Storm destroys Congo churches

Damage is extensive at mission station

Jan 13, 2020 by and

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Thirty-five buildings on the Mennonite mission station, including the oldest central Mennonite church, were destroyed when wind and torrential rain ripped through Ndjoko Punda, Democratic Republic of Congo, Nov. 22.

​Children from Ndjoko Punda, Democratic Republic of Congo, observe the damage to a Mennonite church caused by the Nov. 22 storm. — Mennonite Mission Network

​Children from Ndjoko Punda, Democratic Republic of Congo, observe the damage to a Mennonite church caused by the Nov. 22 storm. — Mennonite Mission Network

Multiple Mennonite churches, schools and health centers were destroyed, including three Mennonite hospital buildings, the Mennonite Ndombi Professional School with its woodworking and masonry training workshops and homes of Mennonite doctors, pastors and other church leaders, according to local reports.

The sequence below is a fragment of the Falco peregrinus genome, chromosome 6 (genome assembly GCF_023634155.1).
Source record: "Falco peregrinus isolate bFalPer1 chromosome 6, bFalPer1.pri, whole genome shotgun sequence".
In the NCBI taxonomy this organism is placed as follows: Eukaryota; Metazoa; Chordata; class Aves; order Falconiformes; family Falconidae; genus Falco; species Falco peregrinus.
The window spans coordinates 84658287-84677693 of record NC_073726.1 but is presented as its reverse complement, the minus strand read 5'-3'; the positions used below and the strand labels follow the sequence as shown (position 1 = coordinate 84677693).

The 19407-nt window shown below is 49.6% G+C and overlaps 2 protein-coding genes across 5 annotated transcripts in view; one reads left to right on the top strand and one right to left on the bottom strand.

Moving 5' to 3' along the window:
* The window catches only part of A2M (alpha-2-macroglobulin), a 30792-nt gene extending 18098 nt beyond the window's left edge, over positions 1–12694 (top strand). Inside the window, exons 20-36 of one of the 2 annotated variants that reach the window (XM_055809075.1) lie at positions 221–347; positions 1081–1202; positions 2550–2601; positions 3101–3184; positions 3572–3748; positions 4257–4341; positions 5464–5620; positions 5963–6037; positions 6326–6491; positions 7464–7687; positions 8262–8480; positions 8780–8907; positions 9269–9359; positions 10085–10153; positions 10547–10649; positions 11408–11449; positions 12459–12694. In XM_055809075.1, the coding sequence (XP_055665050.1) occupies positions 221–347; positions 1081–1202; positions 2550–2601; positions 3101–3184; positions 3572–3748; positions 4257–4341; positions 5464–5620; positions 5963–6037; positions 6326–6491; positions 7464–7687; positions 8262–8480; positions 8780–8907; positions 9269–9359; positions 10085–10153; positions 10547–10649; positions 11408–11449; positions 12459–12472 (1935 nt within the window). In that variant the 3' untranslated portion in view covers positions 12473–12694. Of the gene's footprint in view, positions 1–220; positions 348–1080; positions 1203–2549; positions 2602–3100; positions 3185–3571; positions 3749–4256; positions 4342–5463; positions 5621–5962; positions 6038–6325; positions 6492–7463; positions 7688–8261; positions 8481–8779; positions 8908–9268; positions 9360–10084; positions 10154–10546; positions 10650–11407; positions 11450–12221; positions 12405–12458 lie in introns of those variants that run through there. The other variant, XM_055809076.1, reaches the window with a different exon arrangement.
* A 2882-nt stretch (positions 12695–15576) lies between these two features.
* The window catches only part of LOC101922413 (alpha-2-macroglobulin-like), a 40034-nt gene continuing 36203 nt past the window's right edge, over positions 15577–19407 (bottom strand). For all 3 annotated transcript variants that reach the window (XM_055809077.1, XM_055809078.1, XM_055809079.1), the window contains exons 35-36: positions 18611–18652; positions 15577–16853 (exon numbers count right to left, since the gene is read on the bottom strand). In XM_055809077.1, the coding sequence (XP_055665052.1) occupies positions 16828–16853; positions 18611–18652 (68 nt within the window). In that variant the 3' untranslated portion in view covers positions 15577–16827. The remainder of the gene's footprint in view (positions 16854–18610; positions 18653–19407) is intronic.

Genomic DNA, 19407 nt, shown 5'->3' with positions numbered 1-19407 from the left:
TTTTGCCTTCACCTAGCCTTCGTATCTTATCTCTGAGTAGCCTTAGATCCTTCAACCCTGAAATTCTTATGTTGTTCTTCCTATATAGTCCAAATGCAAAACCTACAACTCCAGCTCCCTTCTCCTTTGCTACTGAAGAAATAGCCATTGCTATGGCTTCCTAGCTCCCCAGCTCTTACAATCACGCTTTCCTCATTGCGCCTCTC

“All of the brick structures of the Ndjoko Punda mission station such as the hospital, the church, schools and former missionary homes have been destroyed or damaged,” said Rod Hollinger-Janzen, AIMM executive coordinator.

The storm killed 16 people, injured hundreds and destroyed about 1,700 homes and more than 100 public buildings.

A city of about 200,000, Ndjo­ko Punda had its beginning in 1912 as the first station for Congo Inland Mission, now Africa ­Inter-Mennonite Mission.

The Kasaï River flows through Ndjoko Punda, dividing the city. The Mennonite buildings are located on the left bank, and government offices and businesses on the newer right bank. Death and desolation occurred on both sides of the river, reported Joseph Nkongolo, development coordinator for the Mennonite Church of Congo. His work focuses on relief, rebuilding communities and trauma healing after violence in recent years.

Priorities for intervention are shelter for thousands who have lost their homes, food and medical care. AIMM is coordinating a response with the Mennonite Church of Congo and other Congolese organizations.


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